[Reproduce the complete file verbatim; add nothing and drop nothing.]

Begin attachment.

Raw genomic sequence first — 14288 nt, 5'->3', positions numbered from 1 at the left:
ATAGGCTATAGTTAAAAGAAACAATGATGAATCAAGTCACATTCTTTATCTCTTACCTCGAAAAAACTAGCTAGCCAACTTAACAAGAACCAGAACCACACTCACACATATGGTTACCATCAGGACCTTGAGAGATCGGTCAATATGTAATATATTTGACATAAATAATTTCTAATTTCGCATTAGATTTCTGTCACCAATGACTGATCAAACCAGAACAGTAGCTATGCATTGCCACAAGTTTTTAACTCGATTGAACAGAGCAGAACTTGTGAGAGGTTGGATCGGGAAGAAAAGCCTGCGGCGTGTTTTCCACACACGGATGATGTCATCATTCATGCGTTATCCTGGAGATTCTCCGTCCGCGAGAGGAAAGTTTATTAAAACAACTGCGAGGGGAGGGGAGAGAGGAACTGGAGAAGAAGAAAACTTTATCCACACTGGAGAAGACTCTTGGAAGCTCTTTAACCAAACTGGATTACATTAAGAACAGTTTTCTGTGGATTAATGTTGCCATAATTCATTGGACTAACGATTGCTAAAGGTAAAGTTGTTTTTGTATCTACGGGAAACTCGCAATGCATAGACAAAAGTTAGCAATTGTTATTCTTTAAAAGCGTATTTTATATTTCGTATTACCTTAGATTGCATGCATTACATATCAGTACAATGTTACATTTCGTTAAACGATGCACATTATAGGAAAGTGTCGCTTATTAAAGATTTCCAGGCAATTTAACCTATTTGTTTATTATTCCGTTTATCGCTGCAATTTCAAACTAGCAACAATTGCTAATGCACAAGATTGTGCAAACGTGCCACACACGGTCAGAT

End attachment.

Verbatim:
Raw genomic sequence first — 14288 nt, 5'->3', positions numbered from 1 at the left:
ATAGGCTATAGTTAAAAGAAACAATGATGAATCAAGTCACATTCTTTATCTCTTACCTCGAAAAAACTAGCTAGCCAACTTAACAAGAACCAGAACCACACTCACACATATGGTTACCATCAGGACCTTGAGAGATCGGTCAATATGTAATATATTTGACATAAATAATTTCTAATTTCGCATTAGATTTCTGTCACCAATGACTGATCAAACCAGAACAGTAGCTATGCATTGCCACAAGTTTTTAACTCGATTGAACAGAGCAGAACTTGTGAGAGGTTGGATCGGGAAGAAAAGCCTGCGGCGTGTTTTCCACACACGGATGATGTCATCATTCATGCGTTATCCTGGAGATTCTCCGTCCGCGAGAGGAAAGTTTATTAAAACAACTGCGAGGGGAGGGGAGAGAGGAACTGGAGAAGAAGAAAACTTTATCCACACTGGAGAAGACTCTTGGAAGCTCTTTAACCAAACTGGATTACATTAAGAACAGTTTTCTGTGGATTAATGTTGCCATAATTCATTGGACTAACGATTGCTAAAGGTAAAGTTGTTTTTGTATCTACGGGAAACTCGCAATGCATAGACAAAAGTTAGCAATTGTTATTCTTTAAAAGCGTATTTTATATTTCGTATTACCTTAGATTGCATGCATTACATATCAGTACAATGTTACATTTCGTTAAACGATGCACATTATAGGAAAGTGTCGCTTATTAAAGATTTCCAGGCAATTTAACCTATTTGTTTATTATTCCGTTTATCGCTGCAATTTCAAACTAGCAACAATTGCTAATGCACAAGATTGTGCAAACGTGCCACACACGGTCAGAT